Marshal Ferdinand Foch toby jug produced by A. J. Wilkinson of Burslem, England, circa 1915. Ferdinand Foch (1851-1929) was a French general and military theorist who served as the Supreme Allied Commander during the First World War. An aggressive, even reckless commander at the First Marne, Flanders and Artois campaigns of 1914-1916, Foch became the Allied Commander-in-Chief in late March 1918 in the face of the all-out German spring offensive, which pushed the Allies back. He successfully coordinated the French, British and American efforts into a coherent whole, deftly handling his strategic reserves. He stopped the German offensive and launched a war-winning counterattack. On November 11, 1918, Foch accepted the German request for an armistice. Foch advocated peace terms that would make Germany unable to pose a threat to France ever again. He considered the Treaty of Versailles too lenient on Germany.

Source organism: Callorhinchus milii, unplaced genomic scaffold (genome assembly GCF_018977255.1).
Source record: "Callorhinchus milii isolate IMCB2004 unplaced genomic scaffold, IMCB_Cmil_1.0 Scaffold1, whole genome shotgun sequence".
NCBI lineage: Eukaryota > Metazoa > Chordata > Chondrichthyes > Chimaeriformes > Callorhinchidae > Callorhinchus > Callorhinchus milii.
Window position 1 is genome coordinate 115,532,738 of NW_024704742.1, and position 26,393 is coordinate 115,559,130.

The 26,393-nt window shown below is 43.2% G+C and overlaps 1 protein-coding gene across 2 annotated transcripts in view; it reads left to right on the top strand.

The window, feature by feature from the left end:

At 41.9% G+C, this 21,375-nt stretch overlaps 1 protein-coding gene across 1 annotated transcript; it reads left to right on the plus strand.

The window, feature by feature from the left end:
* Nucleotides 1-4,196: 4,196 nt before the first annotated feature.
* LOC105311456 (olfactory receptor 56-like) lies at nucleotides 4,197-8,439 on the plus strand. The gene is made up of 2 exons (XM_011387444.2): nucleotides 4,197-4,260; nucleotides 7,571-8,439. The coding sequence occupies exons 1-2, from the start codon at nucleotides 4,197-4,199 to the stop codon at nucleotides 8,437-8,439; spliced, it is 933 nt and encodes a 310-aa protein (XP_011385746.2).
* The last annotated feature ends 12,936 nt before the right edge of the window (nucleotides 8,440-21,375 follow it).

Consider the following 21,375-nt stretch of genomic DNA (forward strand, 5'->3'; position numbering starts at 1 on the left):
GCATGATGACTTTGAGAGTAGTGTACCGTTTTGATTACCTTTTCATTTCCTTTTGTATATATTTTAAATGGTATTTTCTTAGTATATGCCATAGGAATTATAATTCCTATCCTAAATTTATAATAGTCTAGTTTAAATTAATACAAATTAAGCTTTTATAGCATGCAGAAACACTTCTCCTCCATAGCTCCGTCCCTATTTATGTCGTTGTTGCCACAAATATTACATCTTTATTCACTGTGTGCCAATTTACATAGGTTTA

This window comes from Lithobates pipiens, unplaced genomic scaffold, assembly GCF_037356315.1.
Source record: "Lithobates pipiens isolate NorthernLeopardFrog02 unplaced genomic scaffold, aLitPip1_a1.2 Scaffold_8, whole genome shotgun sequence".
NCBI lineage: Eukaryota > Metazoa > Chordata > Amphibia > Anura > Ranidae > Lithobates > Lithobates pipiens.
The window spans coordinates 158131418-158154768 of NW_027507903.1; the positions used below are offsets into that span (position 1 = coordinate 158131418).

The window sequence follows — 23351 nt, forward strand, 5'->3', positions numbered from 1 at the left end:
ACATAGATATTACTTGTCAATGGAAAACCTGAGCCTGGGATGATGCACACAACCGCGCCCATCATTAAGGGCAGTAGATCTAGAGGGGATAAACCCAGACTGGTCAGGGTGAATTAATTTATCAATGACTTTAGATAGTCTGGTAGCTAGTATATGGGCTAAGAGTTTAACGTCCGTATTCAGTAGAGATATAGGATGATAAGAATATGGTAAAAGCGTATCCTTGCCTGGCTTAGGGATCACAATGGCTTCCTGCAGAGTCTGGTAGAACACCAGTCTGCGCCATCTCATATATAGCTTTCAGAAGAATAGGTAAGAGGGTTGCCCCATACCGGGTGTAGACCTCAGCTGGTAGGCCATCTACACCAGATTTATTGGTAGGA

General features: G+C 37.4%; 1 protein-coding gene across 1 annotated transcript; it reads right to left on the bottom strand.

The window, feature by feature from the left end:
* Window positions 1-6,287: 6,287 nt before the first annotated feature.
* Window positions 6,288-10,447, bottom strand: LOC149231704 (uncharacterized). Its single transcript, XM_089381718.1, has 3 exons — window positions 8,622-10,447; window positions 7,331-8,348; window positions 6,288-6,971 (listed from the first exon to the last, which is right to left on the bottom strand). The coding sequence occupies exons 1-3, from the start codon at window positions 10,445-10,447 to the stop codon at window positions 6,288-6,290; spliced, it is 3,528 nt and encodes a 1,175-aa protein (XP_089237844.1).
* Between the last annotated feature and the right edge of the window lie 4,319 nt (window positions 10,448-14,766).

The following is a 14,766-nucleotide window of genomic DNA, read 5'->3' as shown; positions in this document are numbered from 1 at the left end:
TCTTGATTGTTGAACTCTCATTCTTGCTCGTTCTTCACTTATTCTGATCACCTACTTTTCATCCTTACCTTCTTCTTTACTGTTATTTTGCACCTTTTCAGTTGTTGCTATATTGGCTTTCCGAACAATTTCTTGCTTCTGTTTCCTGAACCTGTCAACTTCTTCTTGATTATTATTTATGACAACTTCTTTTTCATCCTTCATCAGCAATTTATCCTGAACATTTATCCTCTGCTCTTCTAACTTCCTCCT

A. J. Wilkinson